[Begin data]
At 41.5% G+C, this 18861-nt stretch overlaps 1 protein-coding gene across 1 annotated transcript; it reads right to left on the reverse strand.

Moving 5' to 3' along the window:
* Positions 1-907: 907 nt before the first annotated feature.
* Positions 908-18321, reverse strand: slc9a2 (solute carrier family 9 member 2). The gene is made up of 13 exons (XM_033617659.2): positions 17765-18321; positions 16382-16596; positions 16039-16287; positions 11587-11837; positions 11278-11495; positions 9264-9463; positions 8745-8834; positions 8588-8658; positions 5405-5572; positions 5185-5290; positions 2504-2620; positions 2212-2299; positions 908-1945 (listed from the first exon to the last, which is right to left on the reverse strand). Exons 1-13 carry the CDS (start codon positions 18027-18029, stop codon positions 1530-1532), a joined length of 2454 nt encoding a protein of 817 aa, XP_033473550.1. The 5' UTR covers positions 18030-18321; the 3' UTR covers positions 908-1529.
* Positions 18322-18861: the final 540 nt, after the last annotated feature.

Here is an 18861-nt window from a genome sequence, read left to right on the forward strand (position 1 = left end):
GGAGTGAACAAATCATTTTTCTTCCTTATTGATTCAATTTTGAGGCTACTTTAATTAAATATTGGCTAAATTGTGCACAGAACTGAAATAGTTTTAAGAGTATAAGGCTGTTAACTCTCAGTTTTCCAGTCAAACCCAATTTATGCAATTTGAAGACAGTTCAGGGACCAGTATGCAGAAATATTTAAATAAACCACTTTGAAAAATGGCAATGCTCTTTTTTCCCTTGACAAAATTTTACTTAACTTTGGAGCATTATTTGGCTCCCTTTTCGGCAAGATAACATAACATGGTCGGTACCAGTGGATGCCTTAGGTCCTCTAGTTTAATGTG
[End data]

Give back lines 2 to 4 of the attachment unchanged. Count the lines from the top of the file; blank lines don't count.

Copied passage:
Moving 5' to 3' along the window:
* Positions 1-907: 907 nt before the first annotated feature.
* Positions 908-18321, reverse strand: slc9a2 (solute carrier family 9 member 2). The gene is made up of 13 exons (XM_033617659.2): positions 17765-18321; positions 16382-16596; positions 16039-16287; positions 11587-11837; positions 11278-11495; positions 9264-9463; positions 8745-8834; positions 8588-8658; positions 5405-5572; positions 5185-5290; positions 2504-2620; positions 2212-2299; positions 908-1945 (listed from the first exon to the last, which is right to left on the reverse strand). Exons 1-13 carry the CDS (start codon positions 18027-18029, stop codon positions 1530-1532), a joined length of 2454 nt encoding a protein of 817 aa, XP_033473550.1. The 5' UTR covers positions 18030-18321; the 3' UTR covers positions 908-1529.